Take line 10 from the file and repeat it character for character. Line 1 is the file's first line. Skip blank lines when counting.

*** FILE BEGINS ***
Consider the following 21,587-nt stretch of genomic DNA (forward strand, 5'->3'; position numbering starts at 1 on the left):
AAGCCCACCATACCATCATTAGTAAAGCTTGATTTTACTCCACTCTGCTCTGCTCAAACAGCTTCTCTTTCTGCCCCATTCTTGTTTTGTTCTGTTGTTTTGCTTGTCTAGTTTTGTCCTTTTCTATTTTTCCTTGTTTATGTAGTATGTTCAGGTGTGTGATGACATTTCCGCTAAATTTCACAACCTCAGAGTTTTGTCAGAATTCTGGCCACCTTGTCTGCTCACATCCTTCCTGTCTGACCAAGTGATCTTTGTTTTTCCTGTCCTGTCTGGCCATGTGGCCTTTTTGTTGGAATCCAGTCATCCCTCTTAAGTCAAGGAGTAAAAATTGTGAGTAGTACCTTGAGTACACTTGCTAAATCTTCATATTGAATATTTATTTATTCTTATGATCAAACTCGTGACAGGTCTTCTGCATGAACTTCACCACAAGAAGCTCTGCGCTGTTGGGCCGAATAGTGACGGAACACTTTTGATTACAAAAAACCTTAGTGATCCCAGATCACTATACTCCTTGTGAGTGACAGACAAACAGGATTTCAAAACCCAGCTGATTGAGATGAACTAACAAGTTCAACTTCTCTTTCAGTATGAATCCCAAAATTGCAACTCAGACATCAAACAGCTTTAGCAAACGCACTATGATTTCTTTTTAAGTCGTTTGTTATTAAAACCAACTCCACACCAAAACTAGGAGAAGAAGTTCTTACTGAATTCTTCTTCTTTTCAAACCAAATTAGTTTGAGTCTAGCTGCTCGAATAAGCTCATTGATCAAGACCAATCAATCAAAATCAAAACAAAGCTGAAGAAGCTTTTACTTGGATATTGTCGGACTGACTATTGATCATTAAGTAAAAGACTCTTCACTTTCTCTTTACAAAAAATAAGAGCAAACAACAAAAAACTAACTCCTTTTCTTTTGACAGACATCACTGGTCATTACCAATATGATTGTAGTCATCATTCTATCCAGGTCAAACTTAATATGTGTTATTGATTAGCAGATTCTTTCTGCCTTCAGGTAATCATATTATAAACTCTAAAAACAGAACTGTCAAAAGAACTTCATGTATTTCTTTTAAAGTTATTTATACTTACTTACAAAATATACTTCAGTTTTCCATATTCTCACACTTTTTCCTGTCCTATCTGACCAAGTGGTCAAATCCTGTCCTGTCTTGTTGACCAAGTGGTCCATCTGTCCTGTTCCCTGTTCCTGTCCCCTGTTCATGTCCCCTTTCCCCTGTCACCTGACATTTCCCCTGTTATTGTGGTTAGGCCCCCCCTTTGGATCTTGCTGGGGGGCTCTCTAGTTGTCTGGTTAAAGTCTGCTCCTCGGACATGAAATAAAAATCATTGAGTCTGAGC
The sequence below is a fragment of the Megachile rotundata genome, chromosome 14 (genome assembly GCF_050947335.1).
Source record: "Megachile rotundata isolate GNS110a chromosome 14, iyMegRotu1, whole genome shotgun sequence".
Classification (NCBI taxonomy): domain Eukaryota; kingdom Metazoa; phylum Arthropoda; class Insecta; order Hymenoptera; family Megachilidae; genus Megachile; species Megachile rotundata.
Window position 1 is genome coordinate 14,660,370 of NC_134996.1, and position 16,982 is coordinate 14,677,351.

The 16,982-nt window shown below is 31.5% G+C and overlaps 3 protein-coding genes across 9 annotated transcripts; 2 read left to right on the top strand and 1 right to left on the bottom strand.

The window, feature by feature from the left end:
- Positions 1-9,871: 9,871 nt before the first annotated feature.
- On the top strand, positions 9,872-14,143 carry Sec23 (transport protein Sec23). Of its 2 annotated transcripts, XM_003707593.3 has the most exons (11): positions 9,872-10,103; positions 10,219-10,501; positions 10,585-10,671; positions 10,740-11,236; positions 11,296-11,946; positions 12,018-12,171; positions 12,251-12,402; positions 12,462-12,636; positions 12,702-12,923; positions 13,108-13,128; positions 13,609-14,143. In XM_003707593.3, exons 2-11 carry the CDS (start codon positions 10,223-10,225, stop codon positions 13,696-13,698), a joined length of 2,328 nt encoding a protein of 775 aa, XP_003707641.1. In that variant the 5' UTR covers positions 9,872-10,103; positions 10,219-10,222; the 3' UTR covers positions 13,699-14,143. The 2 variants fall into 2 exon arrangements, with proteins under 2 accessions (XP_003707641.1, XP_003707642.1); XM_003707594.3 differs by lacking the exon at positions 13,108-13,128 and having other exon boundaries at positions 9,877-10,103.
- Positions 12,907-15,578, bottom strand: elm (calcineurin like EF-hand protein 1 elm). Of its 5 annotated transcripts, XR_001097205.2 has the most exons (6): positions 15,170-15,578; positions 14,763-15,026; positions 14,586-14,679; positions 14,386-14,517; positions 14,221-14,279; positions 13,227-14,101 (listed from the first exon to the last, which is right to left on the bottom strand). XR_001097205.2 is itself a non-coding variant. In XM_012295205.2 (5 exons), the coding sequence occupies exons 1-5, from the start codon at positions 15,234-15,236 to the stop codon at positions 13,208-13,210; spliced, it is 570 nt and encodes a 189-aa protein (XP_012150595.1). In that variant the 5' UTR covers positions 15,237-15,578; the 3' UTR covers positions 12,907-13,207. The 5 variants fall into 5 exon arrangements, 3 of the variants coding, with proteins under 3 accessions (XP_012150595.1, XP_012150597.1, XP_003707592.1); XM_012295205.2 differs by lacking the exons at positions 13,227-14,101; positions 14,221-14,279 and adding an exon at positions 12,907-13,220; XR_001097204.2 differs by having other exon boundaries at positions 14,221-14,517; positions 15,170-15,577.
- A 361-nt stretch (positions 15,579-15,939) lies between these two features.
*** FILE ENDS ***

- On the top strand, positions 9,872-14,143 carry Sec23 (transport protein Sec23). Of its 2 annotated transcripts, XM_003707593.3 has the most exons (11): positions 9,872-10,103; positions 10,219-10,501; positions 10,585-10,671; positions 10,740-11,236; positions 11,296-11,946; positions 12,018-12,171; positions 12,251-12,402; positions 12,462-12,636; positions 12,702-12,923; positions 13,108-13,128; positions 13,609-14,143. In XM_003707593.3, exons 2-11 carry the CDS (start codon positions 10,223-10,225, stop codon positions 13,696-13,698), a joined length of 2,328 nt encoding a protein of 775 aa, XP_003707641.1. In that variant the 5' UTR covers positions 9,872-10,103; positions 10,219-10,222; the 3' UTR covers positions 13,699-14,143. The 2 variants fall into 2 exon arrangements, with proteins under 2 accessions (XP_003707641.1, XP_003707642.1); XM_003707594.3 differs by lacking the exon at positions 13,108-13,128 and having other exon boundaries at positions 9,877-10,103.